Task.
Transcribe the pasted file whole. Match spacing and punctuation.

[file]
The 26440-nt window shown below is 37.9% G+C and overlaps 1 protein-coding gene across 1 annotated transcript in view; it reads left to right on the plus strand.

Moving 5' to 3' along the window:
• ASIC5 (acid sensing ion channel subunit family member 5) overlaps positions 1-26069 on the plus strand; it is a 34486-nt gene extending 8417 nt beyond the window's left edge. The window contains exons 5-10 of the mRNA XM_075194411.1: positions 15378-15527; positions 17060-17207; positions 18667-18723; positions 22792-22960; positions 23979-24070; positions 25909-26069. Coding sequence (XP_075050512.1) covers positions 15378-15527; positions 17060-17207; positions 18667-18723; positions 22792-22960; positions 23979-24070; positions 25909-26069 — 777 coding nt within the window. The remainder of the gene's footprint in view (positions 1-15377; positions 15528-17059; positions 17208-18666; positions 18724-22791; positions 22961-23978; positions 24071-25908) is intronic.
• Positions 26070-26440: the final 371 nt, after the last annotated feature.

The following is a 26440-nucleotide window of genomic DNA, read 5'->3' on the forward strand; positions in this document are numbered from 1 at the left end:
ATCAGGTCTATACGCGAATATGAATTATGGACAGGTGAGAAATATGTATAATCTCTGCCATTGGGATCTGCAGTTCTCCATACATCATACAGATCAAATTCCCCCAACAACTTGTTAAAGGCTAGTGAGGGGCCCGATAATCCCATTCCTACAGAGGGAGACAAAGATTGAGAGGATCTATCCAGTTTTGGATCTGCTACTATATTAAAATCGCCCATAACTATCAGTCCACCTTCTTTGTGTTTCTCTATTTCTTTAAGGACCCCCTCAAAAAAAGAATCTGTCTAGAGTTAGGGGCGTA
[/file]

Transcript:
The 26440-nt window shown below is 37.9% G+C and overlaps 1 protein-coding gene across 1 annotated transcript in view; it reads left to right on the plus strand.

Moving 5' to 3' along the window:
• ASIC5 (acid sensing ion channel subunit family member 5) overlaps positions 1-26069 on the plus strand; it is a 34486-nt gene extending 8417 nt beyond the window's left edge. The window contains exons 5-10 of the mRNA XM_075194411.1: positions 15378-15527; positions 17060-17207; positions 18667-18723; positions 22792-22960; positions 23979-24070; positions 25909-26069. Coding sequence (XP_075050512.1) covers positions 15378-15527; positions 17060-17207; positions 18667-18723; positions 22792-22960; positions 23979-24070; positions 25909-26069 — 777 coding nt within the window. The remainder of the gene's footprint in view (positions 1-15377; positions 15528-17059; positions 17208-18666; positions 18724-22791; positions 22961-23978; positions 24071-25908) is intronic.
• Positions 26070-26440: the final 371 nt, after the last annotated feature.

The following is a 26440-nucleotide window of genomic DNA, read 5'->3' on the forward strand; positions in this document are numbered from 1 at the left end:
ATCAGGTCTATACGCGAATATGAATTATGGACAGGTGAGAAATATGTATAATCTCTGCCATTGGGATCTGCAGTTCTCCATACATCATACAGATCAAATTCCCCCAACAACTTGTTAAAGGCTAGTGAGGGGCCCGATAATCCCATTCCTACAGAGGGAGACAAAGATTGAGAGGATCTATCCAGTTTTGGATCTGCTACTATATTAAAATCGCCCATAACTATCAGTCCACCTTCTTTGTGTTTCTCTATTTCTTTAAGGACCCCCTCAAAAAAAGAATCTGTCTAGAGTTAGGGGCGTA